Ken Wen Chi

After many years of practice you will know.

Said in answer to a question born out of frustration.




The lotus is the most beautiful flower, whose petals open one by one. But it will only grow in the mud. In order to grow and gain wisdom, first you must have the mud — the obstacles of life and its suffering. … The mud speaks of the common ground that humans share, no matter what our stations in life. …

Professor Ken Wen Chi, “亓冠文”

A teacher I would be introduced to by Taiwanese soldiers attending training on US Army  Land Combat Missile Systems, in Huntsville Alabama home of Redstone Arsenal one of many US Army training centers.   .

On my first meeting with him he had asked to see my taiji, he was in his 70s at the time. Watching my movements he remarked (this is not taiji, its slow shaolin)

I said “okay”  the practice started from this point.

He mentioned he had learned directly from Cheng Man Ching, that he was one of the high school teachers for teacher Cheng’s  daughters in Taiwan. He had asked them if they would introduce him to their famous father who agreed to teach him, although not as formal student.

He learned taiji from master Cheng, but not the push hands part, even with out this component his practice was very deep.

He had me do only the opening movement for some 60 min, and then would add a couple of more movements each week that we met. He would watch my movement, if it was not done correctly, he would not add any more movements for that week we would just work on that movement.

This is how I learned, this is what some might call the traditional way, there was not much explanation, not even an acknowledgment of the movement being correct.  If it  was he would add more movements with out saying much.

If it was not ,he would say “again” over and over always with a slight smile.

At one point, out of frustration I asked him ” how do I know if it’s right or not”  he said in his old  Taiwanese accent “after many years of practice you will know”  he smiled, I laughed, and went back to practice.

In the end he was right, in that after many years one would know there is no right*.  It is said  (off by one inch, miss it by one thousand miles)  we must be very mindful in practice.

through this process I learned to evaluate, ask and answer my own questions.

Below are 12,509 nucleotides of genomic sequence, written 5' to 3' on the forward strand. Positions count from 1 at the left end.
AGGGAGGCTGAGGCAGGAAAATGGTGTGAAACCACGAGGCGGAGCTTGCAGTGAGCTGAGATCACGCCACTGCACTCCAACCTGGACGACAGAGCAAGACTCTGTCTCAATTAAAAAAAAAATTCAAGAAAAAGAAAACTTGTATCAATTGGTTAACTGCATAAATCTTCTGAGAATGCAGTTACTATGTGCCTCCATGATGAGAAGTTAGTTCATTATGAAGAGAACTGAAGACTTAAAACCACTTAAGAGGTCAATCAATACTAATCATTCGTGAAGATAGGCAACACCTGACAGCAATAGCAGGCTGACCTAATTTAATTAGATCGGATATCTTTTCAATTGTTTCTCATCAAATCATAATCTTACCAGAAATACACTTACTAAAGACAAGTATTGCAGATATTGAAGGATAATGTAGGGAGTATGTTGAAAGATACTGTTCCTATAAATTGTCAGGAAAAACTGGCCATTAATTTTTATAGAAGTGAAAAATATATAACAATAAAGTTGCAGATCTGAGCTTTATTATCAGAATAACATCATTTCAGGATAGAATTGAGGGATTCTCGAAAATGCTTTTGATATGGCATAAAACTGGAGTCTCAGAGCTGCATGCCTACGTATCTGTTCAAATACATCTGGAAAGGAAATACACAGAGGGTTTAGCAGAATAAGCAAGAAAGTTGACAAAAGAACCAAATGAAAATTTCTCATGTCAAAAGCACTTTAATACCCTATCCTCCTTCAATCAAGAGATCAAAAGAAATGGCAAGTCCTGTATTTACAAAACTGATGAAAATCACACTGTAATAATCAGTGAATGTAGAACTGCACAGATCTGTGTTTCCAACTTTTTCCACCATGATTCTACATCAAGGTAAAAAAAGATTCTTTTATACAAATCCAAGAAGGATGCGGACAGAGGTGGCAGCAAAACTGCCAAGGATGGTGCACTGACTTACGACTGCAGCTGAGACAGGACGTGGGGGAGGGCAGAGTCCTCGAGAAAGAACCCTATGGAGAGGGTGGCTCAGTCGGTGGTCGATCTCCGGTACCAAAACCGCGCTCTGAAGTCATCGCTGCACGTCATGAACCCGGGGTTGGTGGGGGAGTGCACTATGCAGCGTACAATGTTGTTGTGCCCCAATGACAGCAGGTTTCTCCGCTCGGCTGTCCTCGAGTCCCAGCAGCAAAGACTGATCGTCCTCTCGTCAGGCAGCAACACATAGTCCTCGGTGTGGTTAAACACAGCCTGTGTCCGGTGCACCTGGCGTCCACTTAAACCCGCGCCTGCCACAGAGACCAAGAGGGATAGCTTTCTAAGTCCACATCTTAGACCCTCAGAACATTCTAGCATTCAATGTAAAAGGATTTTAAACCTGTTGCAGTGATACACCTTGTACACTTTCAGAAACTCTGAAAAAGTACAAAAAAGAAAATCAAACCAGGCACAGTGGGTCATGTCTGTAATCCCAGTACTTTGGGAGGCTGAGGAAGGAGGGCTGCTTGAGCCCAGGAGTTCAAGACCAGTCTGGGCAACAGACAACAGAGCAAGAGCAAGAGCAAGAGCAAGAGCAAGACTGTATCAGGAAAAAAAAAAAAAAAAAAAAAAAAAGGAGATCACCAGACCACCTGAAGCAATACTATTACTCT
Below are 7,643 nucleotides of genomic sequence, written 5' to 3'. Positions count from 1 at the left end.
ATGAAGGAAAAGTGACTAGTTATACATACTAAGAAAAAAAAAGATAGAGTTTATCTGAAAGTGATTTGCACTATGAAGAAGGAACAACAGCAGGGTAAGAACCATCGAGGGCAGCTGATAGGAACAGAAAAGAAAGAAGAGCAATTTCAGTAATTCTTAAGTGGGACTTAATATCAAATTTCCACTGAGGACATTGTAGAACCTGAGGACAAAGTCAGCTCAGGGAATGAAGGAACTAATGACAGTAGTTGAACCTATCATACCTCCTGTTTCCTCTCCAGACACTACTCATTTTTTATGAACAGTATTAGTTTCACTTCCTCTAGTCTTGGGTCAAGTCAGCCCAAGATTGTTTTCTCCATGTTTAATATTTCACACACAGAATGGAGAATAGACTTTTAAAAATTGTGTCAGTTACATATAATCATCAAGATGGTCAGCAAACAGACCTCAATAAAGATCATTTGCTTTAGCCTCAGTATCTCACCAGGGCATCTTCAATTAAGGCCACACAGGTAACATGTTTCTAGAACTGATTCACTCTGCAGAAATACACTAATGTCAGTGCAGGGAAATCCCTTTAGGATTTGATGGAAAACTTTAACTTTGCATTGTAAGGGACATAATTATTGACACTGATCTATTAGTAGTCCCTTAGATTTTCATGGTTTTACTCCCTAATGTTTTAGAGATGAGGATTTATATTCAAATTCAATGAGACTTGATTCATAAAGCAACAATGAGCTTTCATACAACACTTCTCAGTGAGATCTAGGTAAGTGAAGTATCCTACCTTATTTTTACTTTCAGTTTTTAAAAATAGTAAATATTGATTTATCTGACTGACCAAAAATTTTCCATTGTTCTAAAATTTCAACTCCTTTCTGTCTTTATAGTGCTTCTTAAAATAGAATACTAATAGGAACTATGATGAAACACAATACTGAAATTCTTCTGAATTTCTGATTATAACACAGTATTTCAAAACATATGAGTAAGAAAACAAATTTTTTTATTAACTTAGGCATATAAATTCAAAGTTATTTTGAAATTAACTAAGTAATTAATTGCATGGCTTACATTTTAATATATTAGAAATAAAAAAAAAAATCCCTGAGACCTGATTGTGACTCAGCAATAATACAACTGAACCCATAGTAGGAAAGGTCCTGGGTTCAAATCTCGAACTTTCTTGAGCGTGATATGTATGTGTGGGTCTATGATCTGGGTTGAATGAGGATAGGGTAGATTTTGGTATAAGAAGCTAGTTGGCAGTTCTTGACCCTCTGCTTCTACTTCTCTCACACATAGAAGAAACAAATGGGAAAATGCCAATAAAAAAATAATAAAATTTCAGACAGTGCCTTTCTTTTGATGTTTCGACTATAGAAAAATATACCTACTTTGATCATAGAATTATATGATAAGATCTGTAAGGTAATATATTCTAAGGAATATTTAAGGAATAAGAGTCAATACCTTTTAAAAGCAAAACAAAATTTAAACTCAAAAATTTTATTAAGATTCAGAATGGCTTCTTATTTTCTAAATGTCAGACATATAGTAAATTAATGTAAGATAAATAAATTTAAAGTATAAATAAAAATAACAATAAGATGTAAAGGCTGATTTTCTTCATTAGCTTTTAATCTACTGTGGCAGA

Little did I understand at the time, this would prove to be big asset in the future on my path leading to China,

I will never say not to ask questions, indeed during my trips to China to study with master Zhang, I ask questions, asking if my explanation was correct or not.  master Zhang, invites questions,   his answers are through the art itself,  allowing one to feel the answer,

Often enough I could only practice, watch and listen, my Chinese language skill  was not good enough to ask something directly.

While others where asking I practiced and listened, to what was said.

I once asked the 1st grandson some questions on taiji  practice,  he said ” your thinking is very western, ,taiji is not like this its not a step by step process, it can not be explained in this manor”  he mentioned this in a gentle way through a person who could translate.

While I do agree with what he said, and the idea in general my feelings about this method are:

“it works in a setting where the practice is expected to take many years, and is very consistent during this time. In other words for many people even the ones there, they may or may not get it, even after many years of practice.  To “get it” is not really the point of the practice.”

We are creating, building the foundations, through the practice.

Its very important to build it in such a way so at some point,  one will  come to a point  where  the practice itself  starts to unfold by its self.  To allow this to happen is the point of  a practice.

Of course it helps to have a master level teacher guiding you to reach it, even with this there is no guaranty that one will get to a point where they will find it, or it will find them.


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